Practice
    : Consider how the whole school ethos impacts on the behaviour of individual children. Encourage the involvement of parents and carers in  interventions to support behaviour. Be aware of the wider community and cultural impact on the individual child.
  • Social learning

    Theory: 
     Behaviour is influenced by observing the actions of others.

    Practice
    : Pupils with behavioural difficulties have the opportunity to be in contact with other pupils who have good social skills – this is particularly helpful when pupils are working in small groups. Ensure that the behaviour of staff sets a good example to pupils.

Actions

This is a complex area and much has been written on how to support pupils with BESDs but here are a few key actions related to the specific theoretical perspectives covered above.

Behavioural

  • Set up an individual positive behaviour programme with targets clearly understood by the pupil
  • Be consistent: it is the certainty of a response and the follow-up that matters, not the severity
  • Involve parents in rewarding good behaviour – particularly effective with younger children.

Cognitive-behavioural

  • Involve pupils in reflecting on their own behaviour and in setting and monitoring targets
  • Provide strategies for  the pupil to self-regulate/self-soothe when feeling anxious eg visualisation, NLP anchoring
  • Explore how pupils attribute meaning to events and consider ways in which to reframe situations and experiences.

Humanistic 

  • Focus on the quality of relationships with the pupil
  • Use active listening to show the  pupil that they have been really heard
  • Build self-esteem eg blame the behaviour but not the child; address the pupil by name; accept the child though not the behaviour; remember to ‘catch them getting it right’.

Psychodynamic

  • Be aware that pupils who have not received good enough care in the early years may have attachment anxiety and consider what unconscious pattern of behaviour the child may be bringing in to the classroom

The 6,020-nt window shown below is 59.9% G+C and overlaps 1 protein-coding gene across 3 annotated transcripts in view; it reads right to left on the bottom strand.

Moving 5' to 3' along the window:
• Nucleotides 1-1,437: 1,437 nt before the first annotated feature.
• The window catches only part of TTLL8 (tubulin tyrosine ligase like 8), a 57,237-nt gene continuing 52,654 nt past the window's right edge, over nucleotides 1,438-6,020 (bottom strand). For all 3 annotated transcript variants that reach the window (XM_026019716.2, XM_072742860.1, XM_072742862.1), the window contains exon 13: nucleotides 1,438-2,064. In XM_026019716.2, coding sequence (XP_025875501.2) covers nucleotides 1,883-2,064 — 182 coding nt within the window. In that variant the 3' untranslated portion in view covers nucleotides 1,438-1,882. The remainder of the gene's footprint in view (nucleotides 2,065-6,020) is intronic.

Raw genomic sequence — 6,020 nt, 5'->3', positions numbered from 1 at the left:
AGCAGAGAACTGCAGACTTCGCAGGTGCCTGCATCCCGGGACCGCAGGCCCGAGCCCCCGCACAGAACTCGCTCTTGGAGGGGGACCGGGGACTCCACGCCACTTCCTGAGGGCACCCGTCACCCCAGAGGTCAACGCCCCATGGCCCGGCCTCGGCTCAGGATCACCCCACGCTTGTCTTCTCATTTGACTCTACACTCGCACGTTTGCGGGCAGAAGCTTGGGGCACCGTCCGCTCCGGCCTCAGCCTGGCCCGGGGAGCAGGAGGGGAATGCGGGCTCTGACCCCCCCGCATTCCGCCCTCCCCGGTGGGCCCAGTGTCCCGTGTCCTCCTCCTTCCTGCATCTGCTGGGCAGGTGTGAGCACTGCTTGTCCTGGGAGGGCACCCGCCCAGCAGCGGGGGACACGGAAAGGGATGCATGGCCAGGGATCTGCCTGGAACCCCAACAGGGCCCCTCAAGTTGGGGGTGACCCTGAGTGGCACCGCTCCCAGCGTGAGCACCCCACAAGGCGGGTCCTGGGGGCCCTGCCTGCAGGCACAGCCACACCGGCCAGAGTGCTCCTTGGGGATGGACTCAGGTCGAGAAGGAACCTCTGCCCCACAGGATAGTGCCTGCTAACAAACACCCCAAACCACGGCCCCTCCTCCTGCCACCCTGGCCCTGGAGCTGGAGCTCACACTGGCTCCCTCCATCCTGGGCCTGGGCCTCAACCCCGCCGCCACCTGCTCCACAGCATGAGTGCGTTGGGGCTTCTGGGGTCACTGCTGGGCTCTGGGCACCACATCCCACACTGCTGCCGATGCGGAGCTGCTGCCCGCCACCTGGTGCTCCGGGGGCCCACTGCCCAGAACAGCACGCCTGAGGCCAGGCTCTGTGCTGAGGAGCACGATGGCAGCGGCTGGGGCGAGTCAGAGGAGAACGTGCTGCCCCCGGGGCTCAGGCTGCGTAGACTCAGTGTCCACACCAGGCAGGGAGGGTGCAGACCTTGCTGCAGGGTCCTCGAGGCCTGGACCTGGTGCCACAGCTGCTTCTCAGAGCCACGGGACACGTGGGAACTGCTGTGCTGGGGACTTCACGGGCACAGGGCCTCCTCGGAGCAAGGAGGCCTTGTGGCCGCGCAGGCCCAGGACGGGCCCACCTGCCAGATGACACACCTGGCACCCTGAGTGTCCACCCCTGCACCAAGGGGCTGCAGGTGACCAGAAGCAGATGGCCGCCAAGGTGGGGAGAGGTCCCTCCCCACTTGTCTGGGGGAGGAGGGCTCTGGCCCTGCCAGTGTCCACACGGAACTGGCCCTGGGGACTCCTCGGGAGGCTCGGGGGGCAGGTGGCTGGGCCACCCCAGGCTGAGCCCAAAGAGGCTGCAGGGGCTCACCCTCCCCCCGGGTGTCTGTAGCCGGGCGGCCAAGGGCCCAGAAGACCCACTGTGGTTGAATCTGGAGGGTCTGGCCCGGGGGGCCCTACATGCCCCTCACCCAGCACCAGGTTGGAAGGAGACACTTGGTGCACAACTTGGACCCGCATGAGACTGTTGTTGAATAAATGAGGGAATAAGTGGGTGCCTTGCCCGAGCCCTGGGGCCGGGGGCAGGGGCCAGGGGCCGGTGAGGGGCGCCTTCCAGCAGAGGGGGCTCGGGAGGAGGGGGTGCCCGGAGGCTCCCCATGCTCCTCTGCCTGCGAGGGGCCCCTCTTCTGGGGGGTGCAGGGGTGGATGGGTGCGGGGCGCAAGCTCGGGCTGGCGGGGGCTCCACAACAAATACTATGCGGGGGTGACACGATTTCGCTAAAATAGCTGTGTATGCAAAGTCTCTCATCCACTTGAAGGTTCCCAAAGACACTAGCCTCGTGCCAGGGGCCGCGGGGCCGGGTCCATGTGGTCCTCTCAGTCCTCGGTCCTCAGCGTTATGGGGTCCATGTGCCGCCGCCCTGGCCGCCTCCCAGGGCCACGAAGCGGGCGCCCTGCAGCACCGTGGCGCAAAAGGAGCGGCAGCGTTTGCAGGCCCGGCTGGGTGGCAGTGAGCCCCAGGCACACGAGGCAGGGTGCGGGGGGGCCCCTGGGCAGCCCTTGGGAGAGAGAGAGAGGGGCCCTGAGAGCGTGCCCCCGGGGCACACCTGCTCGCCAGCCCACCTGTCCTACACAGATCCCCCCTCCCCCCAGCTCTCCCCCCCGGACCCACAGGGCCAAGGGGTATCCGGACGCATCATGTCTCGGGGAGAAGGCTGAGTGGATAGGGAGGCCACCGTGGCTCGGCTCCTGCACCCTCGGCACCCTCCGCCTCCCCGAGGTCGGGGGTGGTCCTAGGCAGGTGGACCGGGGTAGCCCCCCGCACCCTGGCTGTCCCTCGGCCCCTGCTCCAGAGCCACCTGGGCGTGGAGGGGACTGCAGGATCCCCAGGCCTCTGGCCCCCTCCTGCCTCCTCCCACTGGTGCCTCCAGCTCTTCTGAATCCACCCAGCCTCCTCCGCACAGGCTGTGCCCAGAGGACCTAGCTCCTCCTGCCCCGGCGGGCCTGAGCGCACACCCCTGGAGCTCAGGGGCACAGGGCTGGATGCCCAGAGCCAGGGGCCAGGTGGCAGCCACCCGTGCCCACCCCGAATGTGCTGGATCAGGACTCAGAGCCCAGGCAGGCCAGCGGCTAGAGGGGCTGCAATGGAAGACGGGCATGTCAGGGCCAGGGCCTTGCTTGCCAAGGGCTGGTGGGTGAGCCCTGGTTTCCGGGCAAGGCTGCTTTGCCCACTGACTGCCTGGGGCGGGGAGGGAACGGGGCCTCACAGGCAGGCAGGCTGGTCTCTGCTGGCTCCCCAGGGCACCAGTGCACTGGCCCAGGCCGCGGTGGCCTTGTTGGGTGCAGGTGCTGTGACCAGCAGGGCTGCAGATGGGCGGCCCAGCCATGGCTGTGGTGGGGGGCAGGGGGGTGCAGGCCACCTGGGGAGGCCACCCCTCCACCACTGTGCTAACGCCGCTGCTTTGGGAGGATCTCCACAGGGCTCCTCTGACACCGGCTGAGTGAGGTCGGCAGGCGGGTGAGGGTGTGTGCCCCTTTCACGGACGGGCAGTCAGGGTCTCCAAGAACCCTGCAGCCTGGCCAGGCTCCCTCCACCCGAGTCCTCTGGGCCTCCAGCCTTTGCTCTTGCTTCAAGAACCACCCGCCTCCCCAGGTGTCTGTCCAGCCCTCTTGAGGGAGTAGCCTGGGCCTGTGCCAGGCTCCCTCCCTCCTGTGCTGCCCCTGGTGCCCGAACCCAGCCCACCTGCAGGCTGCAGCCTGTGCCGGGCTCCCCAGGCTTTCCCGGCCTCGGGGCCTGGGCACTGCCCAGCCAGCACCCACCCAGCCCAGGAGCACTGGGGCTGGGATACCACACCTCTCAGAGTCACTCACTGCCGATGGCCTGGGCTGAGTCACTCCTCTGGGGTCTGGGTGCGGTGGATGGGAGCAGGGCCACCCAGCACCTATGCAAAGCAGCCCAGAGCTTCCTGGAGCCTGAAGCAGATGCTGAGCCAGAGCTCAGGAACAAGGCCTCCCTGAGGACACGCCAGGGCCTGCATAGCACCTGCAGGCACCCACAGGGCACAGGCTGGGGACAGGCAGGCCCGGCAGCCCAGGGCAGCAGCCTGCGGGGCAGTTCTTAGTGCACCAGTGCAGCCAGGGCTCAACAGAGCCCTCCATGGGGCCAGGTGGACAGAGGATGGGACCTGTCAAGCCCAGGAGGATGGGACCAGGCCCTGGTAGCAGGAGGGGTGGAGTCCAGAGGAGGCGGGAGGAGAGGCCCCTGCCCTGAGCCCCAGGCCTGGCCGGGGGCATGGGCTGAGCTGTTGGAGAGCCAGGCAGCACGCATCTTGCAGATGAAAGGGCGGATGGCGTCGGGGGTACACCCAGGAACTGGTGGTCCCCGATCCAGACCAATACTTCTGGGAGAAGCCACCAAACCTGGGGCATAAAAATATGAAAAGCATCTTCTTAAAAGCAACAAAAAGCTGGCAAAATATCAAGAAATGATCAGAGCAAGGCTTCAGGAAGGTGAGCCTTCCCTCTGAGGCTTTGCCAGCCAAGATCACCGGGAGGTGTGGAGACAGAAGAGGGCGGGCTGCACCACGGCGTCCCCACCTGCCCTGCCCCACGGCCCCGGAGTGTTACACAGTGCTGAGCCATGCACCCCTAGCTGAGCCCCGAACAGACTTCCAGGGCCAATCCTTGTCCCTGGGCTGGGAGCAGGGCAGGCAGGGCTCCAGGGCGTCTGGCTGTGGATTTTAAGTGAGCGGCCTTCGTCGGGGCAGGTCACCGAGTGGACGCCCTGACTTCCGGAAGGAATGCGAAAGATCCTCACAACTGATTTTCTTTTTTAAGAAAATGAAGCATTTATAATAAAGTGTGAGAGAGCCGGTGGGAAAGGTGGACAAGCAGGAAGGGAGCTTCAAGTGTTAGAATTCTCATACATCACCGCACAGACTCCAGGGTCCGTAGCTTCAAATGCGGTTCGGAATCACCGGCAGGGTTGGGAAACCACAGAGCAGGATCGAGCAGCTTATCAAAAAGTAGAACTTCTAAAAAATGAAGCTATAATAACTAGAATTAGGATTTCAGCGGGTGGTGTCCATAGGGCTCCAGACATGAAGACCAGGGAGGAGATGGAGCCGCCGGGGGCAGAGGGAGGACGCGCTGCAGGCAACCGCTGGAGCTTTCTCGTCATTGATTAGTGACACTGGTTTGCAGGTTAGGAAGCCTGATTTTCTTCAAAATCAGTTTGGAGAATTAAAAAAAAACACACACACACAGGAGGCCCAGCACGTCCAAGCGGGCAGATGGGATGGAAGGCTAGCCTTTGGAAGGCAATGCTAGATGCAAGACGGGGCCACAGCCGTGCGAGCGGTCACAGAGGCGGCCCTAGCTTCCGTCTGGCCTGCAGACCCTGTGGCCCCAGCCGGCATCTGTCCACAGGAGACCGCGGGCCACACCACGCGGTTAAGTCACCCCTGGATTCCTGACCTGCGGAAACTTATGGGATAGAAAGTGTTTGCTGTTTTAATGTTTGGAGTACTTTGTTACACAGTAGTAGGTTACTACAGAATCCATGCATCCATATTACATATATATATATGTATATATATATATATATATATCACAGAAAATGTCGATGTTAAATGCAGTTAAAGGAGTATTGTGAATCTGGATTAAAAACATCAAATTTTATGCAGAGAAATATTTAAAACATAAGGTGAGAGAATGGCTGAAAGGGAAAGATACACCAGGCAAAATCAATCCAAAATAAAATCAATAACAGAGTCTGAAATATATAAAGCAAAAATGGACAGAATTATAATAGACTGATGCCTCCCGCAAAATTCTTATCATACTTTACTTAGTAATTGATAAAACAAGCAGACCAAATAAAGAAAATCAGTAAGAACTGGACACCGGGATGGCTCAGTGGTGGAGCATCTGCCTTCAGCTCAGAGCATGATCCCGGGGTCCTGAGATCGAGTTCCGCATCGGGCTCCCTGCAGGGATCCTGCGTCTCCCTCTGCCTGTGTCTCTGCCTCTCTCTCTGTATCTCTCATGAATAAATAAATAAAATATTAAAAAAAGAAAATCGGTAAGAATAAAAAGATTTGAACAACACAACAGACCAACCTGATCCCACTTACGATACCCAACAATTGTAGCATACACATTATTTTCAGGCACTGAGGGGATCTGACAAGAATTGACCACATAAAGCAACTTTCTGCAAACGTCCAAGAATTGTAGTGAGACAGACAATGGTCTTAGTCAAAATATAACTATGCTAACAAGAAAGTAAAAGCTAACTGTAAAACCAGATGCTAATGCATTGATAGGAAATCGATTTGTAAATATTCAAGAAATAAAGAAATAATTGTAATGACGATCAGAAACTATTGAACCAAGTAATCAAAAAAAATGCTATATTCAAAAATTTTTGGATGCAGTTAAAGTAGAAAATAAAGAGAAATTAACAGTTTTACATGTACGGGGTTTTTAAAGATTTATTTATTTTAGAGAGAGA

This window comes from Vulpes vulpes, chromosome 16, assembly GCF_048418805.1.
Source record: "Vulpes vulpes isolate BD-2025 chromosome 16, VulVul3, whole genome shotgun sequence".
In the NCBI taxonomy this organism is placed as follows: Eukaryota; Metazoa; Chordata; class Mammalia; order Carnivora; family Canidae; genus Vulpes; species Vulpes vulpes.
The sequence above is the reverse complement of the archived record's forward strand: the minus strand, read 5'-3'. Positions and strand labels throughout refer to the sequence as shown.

• Use interventions that help the child to process unresolved unconscious emotions in a safe way eg play therapy, drama therapy, therapeutic storywriting
  • Refer the pupil to a psychodynamic counsellor, possibly through Child and Adolescent Mental Health Services (CAMHS)

Biological

  • Research basic information about the pupil’s specific condition
  • Make sure medication is kept safe and administered at the correct times
  • Be aware of times when medication such as Ritalin may be wearing off.

Ecological

  • Consider the implications of classroom layout and decor
  • Think about how seating arrangements may affect certain pupils’ behaviour
  • Consider how playgrounds might affect pupils' behaviour eg are there any quiet places? Play equipment?

Systemic

  • Consider the impact of the whole school ethos on behaviour
  • Liaise with parents about any issues at home
  • Form links eg through project work with the local community.

Social learning

  • Ensure that small groups include some pupils who can model good social skills
  • Praise pupils who are doing ordinary things well
  • Model coping skills eg verbalise your own internal process when managing an anxiety-provoking situation. 

Find out more

Challenging Behaviour: teachers discuss children’s behaviour and discipline in schools in a short film, originally shown on Teachers’ TV channel (now closed).

British Journal of Special Education

British Journal of Learning Support

Emotional and Behavioural Difficulties, the official journal of Social, Emotional and Behavioural Difficulties Association

Caspari Foundation, charity supporting children with emotional, learning and behavioural difficulties. Caspari's services for schools include educational psychotherapy

Behaviour 4 Learning: archive of valuable information, particularly for newly qualified teachers, on behaviour management

Books

Ayers, H., Clarke, D., & Murray, A., (2000)  Perspectives on Behaviour David Fulton

Cooper, P., (1999) Understanding and Supporting Pupils with Emotional and Behavioural Difficulties Jessica Kingsley

Davou, B. & Xenakis, F. (eds) (1998) Feeling, Communicating and Thinking, Papazissis

Faupel, A., Herrick, E., & Sharp, P., (1998) Anger Management David Fulton

Geddes, H. (2005) Attachment in the Classroom Worth Publishing

Glasser, W., (1998) Choice Theory in the Classroom Harper Collins

Hanko, G. (1995) Special Needs in Ordinary Classrooms David Fulton

Ledoux, J.,(1999) The Emotional Brain Phoenix

Porter, L., (2000) Behaviour in Schools Open University Press

Powell, S, Tod, J, Cornwall, J and Soan, S (2004) A systematic review of how theories explain learning behaviour in school contexts, Institute of Education, University of London 

Sharp, P (2003) Nurturing Emotional Literacy David Fulton 

Steer, A. (2009) Learning Behaviour: Lessons Learned Nottingham: DCSF

Waters, T. (2004) Therapeutic Storywriting: A Practical Guide to Developing Emotional Literacy in Primary Schools David Fulton